Further, Justice Charney found the plaintiff negligent for not promptly reporting the oil leak. The plaintiff contacted Thompson Fuels the day after discovering the leak instead of immediately.

Justice Charney found that Thompson Fuels was liable for failing to perform a comprehensive inspection. Further, Thompson Fuels should have checked for water inside of the tank. Moreover, the tanks did not have proper clearances and could not be properly inspected. As a result, Justice Charney found that Thompson Fuels should have ordered that the tanks be taken out of service until the problem was corrected.

Justice Charney dismissed the claim as against the tank manufacturer, Granby. In 2000, Granby became aware of issues involving an increased rate of internal corrosion in end-outlet tanks. Granby took steps to address this issue.

In 2001, Granby added warning stickers to its tanks regarding proper installation. In 2003, Granby included a manual with its tanks which provided instructions on proper installation and maintenance. In 2003, Granby began to provide seminars to people in the industry regarding the dangers of improper installation and maintenance, as well as the importance of checking for water inside of tanks. Employees of Thompson Fuels attended these seminars.

In terms of the distribution of tanks, Justice Charney noted that Granby only sold to wholesalers. It did not sell to homeowners or to retailers, such as Home Depot. Any duty to warn on the part of Granby would have been a duty to warn the fuel distributors and installers who had direct contact with consumers. Granby accomplished these warnings through its education seminars and its manual. Justice Charney found that Granby appeared to be ahead of the curve.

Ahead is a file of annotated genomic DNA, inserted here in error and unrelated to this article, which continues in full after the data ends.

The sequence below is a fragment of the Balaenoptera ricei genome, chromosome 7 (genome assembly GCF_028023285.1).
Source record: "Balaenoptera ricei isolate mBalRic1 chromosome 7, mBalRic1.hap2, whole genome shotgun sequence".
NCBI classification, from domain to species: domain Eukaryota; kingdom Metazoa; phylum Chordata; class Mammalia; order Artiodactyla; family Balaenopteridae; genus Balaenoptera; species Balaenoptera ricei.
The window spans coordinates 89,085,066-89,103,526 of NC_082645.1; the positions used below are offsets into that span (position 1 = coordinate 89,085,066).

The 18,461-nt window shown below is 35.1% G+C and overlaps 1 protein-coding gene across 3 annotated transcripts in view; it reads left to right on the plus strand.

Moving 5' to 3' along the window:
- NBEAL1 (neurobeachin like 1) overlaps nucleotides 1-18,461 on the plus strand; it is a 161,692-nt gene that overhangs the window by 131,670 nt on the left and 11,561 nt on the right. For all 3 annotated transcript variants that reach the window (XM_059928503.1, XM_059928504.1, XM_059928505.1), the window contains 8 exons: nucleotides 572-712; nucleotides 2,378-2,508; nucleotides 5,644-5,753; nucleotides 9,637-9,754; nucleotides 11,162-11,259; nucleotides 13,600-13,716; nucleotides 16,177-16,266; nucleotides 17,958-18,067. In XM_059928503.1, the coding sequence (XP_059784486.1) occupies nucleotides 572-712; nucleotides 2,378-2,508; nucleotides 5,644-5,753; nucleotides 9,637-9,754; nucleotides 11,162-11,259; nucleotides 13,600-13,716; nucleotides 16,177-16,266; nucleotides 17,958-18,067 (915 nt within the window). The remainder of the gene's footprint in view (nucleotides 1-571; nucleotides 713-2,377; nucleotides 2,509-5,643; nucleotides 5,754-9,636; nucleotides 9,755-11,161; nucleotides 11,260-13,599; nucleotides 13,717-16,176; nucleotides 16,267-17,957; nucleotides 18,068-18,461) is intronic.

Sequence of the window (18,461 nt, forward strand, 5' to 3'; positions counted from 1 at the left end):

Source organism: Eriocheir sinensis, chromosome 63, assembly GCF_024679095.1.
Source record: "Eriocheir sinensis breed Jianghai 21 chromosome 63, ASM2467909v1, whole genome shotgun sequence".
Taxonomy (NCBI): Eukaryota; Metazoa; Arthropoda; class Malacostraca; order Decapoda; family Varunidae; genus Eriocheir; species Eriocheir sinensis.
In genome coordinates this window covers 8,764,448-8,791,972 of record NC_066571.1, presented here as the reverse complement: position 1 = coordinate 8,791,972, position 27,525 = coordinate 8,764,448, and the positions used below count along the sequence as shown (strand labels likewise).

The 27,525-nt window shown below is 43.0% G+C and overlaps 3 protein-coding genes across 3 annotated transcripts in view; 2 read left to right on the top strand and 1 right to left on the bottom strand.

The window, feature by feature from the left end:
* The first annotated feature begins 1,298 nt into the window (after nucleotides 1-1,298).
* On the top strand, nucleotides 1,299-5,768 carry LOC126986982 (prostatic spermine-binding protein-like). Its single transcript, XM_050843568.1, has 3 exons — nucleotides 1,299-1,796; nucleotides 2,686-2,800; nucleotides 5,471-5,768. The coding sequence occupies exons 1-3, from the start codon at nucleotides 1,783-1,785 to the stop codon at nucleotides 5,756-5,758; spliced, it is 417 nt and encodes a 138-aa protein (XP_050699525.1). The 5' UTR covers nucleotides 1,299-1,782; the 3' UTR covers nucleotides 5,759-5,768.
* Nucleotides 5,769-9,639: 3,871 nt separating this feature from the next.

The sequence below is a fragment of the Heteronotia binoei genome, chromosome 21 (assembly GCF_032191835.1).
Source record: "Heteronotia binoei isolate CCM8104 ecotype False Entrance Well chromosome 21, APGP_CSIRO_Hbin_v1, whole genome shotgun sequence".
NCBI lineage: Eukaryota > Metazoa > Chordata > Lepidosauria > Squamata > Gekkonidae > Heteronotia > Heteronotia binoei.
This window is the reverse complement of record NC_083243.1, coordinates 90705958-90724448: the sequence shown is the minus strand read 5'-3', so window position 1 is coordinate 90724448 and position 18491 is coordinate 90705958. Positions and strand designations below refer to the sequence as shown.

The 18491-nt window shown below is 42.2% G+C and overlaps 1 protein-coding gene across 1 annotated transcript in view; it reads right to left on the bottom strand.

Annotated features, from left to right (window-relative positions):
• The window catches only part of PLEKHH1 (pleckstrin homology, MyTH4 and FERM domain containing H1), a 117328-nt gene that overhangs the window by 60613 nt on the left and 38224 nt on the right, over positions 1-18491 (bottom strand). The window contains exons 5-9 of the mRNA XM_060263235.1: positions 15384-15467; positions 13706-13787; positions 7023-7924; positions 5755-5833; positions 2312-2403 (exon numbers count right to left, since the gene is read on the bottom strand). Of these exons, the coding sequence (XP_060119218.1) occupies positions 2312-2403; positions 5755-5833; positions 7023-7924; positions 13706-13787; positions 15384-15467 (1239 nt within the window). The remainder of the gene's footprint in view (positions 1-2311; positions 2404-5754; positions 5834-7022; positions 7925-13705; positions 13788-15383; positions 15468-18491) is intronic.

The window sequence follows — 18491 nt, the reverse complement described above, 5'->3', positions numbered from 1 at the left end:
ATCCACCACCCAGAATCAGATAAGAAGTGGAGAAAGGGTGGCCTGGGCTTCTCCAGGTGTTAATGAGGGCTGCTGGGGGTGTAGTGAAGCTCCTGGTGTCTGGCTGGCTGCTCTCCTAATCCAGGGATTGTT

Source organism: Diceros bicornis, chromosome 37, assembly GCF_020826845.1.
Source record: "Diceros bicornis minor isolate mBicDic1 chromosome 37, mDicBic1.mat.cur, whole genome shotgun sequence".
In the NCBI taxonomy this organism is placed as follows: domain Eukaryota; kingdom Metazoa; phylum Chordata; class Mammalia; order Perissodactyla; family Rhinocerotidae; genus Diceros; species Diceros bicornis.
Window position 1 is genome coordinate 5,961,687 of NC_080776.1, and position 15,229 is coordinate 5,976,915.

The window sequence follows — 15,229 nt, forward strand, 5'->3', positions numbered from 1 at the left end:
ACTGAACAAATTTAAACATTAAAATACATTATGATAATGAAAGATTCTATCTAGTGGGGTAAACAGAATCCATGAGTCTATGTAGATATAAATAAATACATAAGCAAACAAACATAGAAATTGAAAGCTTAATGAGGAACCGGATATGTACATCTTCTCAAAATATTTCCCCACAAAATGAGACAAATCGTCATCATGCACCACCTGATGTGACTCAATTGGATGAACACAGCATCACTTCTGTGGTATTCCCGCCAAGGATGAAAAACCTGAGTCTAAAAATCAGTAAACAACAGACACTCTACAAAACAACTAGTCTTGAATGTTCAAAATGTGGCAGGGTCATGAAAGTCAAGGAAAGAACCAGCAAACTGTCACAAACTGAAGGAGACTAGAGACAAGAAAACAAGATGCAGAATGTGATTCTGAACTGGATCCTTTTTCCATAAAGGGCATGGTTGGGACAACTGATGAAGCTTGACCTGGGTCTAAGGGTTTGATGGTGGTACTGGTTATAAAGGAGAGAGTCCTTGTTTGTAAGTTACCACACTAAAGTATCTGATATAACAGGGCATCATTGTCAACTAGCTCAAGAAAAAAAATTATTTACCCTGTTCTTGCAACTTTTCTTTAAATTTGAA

The claim was also dismissed against the TSSA. The plaintiff argued that the TSSA failed to adequately ensure that the response to the oil spill was prompt and adequate. Justice Charney rejected this argument and further found that the TSSA does not have a private law duty to the property owner where a spill occurs.

There was only a modest reduction to the damages claimed. Justice Charney found that the remediation was necessary and largely reasonable.

Thompson Fuels has filed a Notice of Appeal and is also bringing a motion to vary or set aside the judgment based on alleged slips, omissions and errors by the trial judge.


Homeowners are well-advised to follow recommendations regarding maintaining the equipment in their homes. Technicians need to keep up-to date with regulations and trends in the industry in order to provide competent service.

The case also demonstrates the benefits of Pierringer Agreements. In a Pierringer Agreement, the plaintiff settles with a defendant and agrees to pursue the non-settling defendants for only their several, not joint and several, liability. In other words, the non-settling defendants are not responsible for any liability that may be found to rest on the settling defendant.

The settling defendant is extracted from the litigation. The plaintiff's focus shifts away from the settling defendant as the plaintiff wants as much liability as possible to be found on the non-settling defendants.

By entering into the Pierringer Agreement, Granby obtained certainty and avoided four additional weeks of trial time, as well as the pending appeal and post-trial motions.

The content of this article is intended to provide a general guide to the subject matter. Specialist advice should be sought about your specific circumstances.